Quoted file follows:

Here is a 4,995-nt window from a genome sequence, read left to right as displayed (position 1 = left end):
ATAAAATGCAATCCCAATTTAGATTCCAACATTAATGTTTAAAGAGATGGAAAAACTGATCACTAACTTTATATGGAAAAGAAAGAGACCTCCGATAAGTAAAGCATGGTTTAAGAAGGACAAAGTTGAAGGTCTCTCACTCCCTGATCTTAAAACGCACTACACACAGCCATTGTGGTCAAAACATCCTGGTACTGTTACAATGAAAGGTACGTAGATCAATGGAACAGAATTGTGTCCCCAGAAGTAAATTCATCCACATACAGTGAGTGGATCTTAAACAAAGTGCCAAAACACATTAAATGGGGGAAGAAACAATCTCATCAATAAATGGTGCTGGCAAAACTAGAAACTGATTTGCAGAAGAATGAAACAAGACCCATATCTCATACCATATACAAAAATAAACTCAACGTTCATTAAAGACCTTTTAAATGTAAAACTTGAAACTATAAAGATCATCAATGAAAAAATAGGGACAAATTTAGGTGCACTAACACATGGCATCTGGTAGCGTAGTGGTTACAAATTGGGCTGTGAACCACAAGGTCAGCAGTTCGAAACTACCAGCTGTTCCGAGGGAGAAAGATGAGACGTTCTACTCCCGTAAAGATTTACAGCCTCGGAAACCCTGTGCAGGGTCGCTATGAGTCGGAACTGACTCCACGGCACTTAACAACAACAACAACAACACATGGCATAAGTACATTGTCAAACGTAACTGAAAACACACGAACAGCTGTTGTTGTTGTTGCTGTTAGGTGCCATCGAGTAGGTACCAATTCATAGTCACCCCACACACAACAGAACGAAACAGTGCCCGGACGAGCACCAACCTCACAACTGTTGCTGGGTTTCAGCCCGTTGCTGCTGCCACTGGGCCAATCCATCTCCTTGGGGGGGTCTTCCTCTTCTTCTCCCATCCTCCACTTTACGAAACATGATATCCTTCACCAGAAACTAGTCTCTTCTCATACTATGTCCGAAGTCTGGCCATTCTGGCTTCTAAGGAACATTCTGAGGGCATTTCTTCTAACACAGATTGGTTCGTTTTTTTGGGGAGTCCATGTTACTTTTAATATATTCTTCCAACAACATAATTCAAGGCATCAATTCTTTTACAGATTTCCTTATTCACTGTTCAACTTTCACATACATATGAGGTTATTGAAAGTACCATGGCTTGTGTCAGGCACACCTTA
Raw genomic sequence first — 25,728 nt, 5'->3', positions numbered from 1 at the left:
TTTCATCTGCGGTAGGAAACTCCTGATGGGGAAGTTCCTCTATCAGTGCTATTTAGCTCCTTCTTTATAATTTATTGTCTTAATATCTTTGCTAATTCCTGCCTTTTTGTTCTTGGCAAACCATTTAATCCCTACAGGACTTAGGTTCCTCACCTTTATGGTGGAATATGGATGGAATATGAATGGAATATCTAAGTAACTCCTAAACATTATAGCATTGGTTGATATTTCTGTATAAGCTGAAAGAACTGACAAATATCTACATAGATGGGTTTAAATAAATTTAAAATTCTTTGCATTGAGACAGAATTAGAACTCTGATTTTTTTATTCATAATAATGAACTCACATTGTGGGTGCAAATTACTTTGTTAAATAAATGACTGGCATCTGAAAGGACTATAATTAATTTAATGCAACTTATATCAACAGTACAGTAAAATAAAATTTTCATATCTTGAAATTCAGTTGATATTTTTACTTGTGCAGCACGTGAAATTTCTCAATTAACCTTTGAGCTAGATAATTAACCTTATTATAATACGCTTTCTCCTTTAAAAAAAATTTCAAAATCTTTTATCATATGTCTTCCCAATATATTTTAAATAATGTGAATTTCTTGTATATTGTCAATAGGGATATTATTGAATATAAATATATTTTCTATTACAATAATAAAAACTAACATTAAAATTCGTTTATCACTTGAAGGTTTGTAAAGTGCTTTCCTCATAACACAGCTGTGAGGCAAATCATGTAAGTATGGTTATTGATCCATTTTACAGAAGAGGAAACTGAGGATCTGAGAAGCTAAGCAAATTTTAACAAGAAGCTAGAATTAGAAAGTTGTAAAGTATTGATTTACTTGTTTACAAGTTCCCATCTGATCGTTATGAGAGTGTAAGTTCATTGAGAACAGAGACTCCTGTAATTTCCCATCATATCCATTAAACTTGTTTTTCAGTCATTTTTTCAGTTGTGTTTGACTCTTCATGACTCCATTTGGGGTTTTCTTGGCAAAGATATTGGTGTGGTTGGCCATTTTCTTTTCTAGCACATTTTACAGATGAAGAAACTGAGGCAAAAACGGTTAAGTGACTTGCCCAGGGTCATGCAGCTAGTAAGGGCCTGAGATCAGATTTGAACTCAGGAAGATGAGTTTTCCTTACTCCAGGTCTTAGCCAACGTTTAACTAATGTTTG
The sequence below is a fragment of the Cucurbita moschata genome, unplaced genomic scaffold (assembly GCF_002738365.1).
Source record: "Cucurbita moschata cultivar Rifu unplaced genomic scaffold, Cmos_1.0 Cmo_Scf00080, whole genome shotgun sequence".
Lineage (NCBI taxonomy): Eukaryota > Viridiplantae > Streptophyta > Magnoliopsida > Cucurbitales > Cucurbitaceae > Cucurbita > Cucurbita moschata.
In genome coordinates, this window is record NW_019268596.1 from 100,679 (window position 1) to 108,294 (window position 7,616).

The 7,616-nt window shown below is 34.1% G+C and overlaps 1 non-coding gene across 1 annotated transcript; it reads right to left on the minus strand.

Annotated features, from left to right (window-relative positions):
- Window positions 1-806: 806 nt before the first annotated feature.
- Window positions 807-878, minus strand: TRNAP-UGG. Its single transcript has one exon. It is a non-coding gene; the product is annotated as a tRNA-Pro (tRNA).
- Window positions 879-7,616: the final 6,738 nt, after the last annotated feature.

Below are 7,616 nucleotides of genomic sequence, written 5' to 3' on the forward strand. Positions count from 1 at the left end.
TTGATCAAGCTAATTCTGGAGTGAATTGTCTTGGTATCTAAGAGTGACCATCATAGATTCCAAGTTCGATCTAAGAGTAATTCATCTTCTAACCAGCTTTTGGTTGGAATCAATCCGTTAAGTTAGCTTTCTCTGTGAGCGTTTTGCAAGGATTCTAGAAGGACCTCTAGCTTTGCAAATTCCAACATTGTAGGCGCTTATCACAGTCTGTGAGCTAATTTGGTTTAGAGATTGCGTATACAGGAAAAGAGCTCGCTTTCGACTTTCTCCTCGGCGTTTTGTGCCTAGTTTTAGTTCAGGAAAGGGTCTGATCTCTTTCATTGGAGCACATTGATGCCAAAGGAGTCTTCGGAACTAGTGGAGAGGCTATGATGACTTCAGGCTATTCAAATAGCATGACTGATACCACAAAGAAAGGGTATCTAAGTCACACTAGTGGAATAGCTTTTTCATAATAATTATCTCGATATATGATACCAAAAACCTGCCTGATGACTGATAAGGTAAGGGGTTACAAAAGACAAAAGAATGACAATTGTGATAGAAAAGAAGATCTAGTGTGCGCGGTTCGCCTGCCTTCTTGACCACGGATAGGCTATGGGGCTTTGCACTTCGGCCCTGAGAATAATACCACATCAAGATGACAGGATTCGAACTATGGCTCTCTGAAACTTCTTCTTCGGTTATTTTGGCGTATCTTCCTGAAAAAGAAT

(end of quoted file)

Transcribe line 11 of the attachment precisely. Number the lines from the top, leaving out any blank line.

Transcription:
- Window positions 1-806: 806 nt before the first annotated feature.